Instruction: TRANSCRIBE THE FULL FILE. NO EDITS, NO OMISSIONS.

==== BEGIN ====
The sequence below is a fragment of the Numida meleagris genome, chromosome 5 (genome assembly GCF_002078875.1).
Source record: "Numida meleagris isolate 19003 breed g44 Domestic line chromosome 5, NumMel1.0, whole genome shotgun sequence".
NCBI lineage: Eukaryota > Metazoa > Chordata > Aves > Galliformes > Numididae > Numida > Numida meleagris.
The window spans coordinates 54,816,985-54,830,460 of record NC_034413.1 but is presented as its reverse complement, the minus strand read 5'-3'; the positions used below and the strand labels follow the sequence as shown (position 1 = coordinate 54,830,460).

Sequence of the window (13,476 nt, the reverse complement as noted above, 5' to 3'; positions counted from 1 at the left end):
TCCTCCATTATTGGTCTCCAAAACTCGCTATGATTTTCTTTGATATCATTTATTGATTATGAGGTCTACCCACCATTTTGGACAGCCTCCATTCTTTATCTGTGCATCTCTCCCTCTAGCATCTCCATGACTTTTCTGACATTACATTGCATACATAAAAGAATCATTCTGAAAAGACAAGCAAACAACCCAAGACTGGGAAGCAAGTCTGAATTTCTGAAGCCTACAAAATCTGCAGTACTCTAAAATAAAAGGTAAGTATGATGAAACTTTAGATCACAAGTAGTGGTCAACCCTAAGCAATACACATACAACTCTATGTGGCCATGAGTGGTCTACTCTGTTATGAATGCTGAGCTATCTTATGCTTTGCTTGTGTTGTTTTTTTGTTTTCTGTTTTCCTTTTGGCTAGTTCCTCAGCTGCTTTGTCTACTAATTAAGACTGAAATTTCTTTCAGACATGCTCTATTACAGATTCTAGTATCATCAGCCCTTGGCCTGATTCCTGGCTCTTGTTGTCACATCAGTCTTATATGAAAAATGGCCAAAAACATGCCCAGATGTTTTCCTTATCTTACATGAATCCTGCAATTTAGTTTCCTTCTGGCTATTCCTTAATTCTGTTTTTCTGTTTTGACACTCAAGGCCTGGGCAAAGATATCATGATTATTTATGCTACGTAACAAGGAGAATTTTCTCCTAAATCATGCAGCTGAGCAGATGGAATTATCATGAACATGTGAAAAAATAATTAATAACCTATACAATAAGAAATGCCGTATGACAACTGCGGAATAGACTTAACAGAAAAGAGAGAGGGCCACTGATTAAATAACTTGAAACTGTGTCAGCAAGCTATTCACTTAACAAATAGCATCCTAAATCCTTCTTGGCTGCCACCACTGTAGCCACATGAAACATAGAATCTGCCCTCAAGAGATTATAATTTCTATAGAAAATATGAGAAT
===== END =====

The sequence below is a fragment of the Numida meleagris genome, chromosome 5 (genome assembly GCF_002078875.1).
Source record: "Numida meleagris isolate 19003 breed g44 Domestic line chromosome 5, NumMel1.0, whole genome shotgun sequence".
NCBI lineage: Eukaryota > Metazoa > Chordata > Aves > Galliformes > Numididae > Numida > Numida meleagris.
The window spans coordinates 54,816,985-54,830,460 of record NC_034413.1 but is presented as its reverse complement, the minus strand read 5'-3'; the positions used below and the strand labels follow the sequence as shown (position 1 = coordinate 54,830,460).

Sequence of the window (13,476 nt, the reverse complement as noted above, 5' to 3'; positions counted from 1 at the left end):
TCCTCCATTATTGGTCTCCAAAACTCGCTATGATTTTCTTTGATATCATTTATTGATTATGAGGTCTACCCACCATTTTGGACAGCCTCCATTCTTTATCTGTGCATCTCTCCCTCTAGCATCTCCATGACTTTTCTGACATTACATTGCATACATAAAAGAATCATTCTGAAAAGACAAGCAAACAACCCAAGACTGGGAAGCAAGTCTGAATTTCTGAAGCCTACAAAATCTGCAGTACTCTAAAATAAAAGGTAAGTATGATGAAACTTTAGATCACAAGTAGTGGTCAACCCTAAGCAATACACATACAACTCTATGTGGCCATGAGTGGTCTACTCTGTTATGAATGCTGAGCTATCTTATGCTTTGCTTGTGTTGTTTTTTTGTTTTCTGTTTTCCTTTTGGCTAGTTCCTCAGCTGCTTTGTCTACTAATTAAGACTGAAATTTCTTTCAGACATGCTCTATTACAGATTCTAGTATCATCAGCCCTTGGCCTGATTCCTGGCTCTTGTTGTCACATCAGTCTTATATGAAAAATGGCCAAAAACATGCCCAGATGTTTTCCTTATCTTACATGAATCCTGCAATTTAGTTTCCTTCTGGCTATTCCTTAATTCTGTTTTTCTGTTTTGACACTCAAGGCCTGGGCAAAGATATCATGATTATTTATGCTACGTAACAAGGAGAATTTTCTCCTAAATCATGCAGCTGAGCAGATGGAATTATCATGAACATGTGAAAAAATAATTAATAACCTATACAATAAGAAATGCCGTATGACAACTGCGGAATAGACTTAACAGAAAAGAGAGAGGGCCACTGATTAAATAACTTGAAACTGTGTCAGCAAGCTATTCACTTAACAAATAGCATCCTAAATCCTTCTTGGCTGCCACCACTGTAGCCACATGAAACATAGAATCTGCCCTCAAGAGATTATAATTTCTATAGAAAATATGAGAAT